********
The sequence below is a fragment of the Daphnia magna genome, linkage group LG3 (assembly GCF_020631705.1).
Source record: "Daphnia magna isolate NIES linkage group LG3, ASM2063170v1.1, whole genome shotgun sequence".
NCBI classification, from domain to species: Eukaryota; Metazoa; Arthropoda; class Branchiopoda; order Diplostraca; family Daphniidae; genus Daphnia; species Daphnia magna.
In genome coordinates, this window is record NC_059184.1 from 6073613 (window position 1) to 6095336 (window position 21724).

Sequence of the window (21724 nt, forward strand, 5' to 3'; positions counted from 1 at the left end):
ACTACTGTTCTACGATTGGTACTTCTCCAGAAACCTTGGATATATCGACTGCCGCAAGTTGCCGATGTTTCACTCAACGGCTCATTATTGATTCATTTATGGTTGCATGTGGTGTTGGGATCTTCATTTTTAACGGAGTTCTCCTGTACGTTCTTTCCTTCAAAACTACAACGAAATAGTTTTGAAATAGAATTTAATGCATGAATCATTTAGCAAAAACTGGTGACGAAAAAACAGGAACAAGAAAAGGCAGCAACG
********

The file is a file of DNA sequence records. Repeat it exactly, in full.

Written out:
The sequence below is a fragment of the Daphnia magna genome, linkage group LG3 (assembly GCF_020631705.1).
Source record: "Daphnia magna isolate NIES linkage group LG3, ASM2063170v1.1, whole genome shotgun sequence".
NCBI classification, from domain to species: Eukaryota; Metazoa; Arthropoda; class Branchiopoda; order Diplostraca; family Daphniidae; genus Daphnia; species Daphnia magna.
In genome coordinates, this window is record NC_059184.1 from 6073613 (window position 1) to 6095336 (window position 21724).

Sequence of the window (21724 nt, forward strand, 5' to 3'; positions counted from 1 at the left end):
ACTACTGTTCTACGATTGGTACTTCTCCAGAAACCTTGGATATATCGACTGCCGCAAGTTGCCGATGTTTCACTCAACGGCTCATTATTGATTCATTTATGGTTGCATGTGGTGTTGGGATCTTCATTTTTAACGGAGTTCTCCTGTACGTTCTTTCCTTCAAAACTACAACGAAATAGTTTTGAAATAGAATTTAATGCATGAATCATTTAGCAAAAACTGGTGACGAAAAAACAGGAACAAGAAAAGGCAGCAACG